The introduction of the Employment Allowance (“EA”) allows employers a discount of up to £2,000 off their liability to Employers’ NIC. This has added another factor into the salary vs dividend debate.
There is one other complicating factor as well. The level of other taxable, non-dividend, income enjoyed by the director/shareholder.
If there’s no other income
A salary equivalent to the director’s personal allowance is most efficient. The additional NIC paid by the director (at 12% on the excess over £8,060) is more than compensated by the additional corporation tax saving at 20%.
With no other employees, this works for companies with up to 5 directors/ shareholders.
What if the director has other income?
Many directors own the company premises, and enjoy a rent from that. Where rent (or indeed any other taxable income) is enjoyed by the director, a little more care is needed. The optimal position would be to create total taxable income (excluding dividends) of exactly £10,600 (for 2015/16). So if the director was receiving rent of £3,000 a year, the ideal salary would be £7,600.
What about pensions?
There are two aspects to this.
Contributions to a private pension scheme
Dividends do not count as pensionable income, and so tax relief on personal contributions would be limited to the amount of taxable salary. (Rent doesn’t count either).
The simplest way around this is to get the company to make an employer contribution, but you may need a different kind of pension scheme, and this may need to be negotiated/agreed with fellow directors.
I had just such a case where one of three directors wanted to top up his pension. Unfortunately, the wider savings from the low salary route meant his tax relief was limited to just £5,000, as he already had two smaller schemes running, and the company did not have sufficient profits to get full tax relief on even that small amount.
State pension entitlement
Employees are credited with a year’s worth of contributions if their weekly earnings exceed £112.00 (2015/16 rates). Therefore, the director will need a salary of at least £5,824 to add another year to their state pension accrual. In the example above, a salary of £7,000 meets the criteria, but what if the rental income was £6,000?
Voting a salary of £5,824 would take the director into income tax, as total income would exceed the personal allowance.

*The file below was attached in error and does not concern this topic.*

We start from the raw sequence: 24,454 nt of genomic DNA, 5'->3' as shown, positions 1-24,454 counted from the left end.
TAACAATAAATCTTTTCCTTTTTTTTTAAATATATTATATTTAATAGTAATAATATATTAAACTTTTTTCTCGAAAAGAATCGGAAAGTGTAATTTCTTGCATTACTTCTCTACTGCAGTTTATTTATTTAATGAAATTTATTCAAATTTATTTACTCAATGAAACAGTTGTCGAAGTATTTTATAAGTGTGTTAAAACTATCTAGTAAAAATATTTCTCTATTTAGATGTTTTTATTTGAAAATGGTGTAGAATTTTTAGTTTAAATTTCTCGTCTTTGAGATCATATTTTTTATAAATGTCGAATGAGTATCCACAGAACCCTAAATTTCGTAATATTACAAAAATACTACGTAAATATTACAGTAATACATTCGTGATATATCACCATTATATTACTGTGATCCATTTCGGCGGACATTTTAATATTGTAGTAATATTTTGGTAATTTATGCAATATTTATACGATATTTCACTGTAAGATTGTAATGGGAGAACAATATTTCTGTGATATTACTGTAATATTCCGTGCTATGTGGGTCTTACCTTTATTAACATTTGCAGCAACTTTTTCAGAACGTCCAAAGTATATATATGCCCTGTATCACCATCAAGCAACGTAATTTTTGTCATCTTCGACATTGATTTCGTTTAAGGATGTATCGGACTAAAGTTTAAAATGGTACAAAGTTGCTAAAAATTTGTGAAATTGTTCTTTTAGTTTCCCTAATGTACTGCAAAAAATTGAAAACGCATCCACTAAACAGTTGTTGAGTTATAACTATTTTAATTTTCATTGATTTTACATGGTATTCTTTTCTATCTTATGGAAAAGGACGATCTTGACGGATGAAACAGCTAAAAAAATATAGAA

At 2015/16 rates, this would impose an income tax bill of £244.80 on the director, but would add a year to the pension entitlement. The cost-benefit decision is personal to each individual; is an extra year’s pension worth paying that tax?
The factors to consider are:
- how many years before you can take your pension,
- how long you think you’ll be around to enjoy it, and
- how much more could you generate in income by saving that tax over the years before you retire/
Creating alternative income
If the circumstances allow, it may be more efficient to draw one’s income as rent or interest from your own company, rather than by way of salary.
Any rent charged must be at a market rate. We would suggest that a written agreement is drawn up, making it clear who is responsible for repairs etc., as well as covering the amount of the rent.
A director can only charge interest to his company if he has a loan account in credit, and there is an obligation on the company to pay interest. Any “interest” paid on a loan which was intended to be interest-free could be challenged and treated as remuneration. In order to avoid any uncertainty, we would suggest a written agreement, which makes clear the terms of the loan. The agreement does not need to be onerous, but a clear statement can help to avoid later disputes.
The start of a new tax year is a good time to review your financial positon, as many rates and allowances change. Thankfully, for directors’ salaries, the annual earnings period means you haven’t lost out if your review has not yet been completed.
Contact your advisor, or drop us a line if you’d like a review done of your personal situation.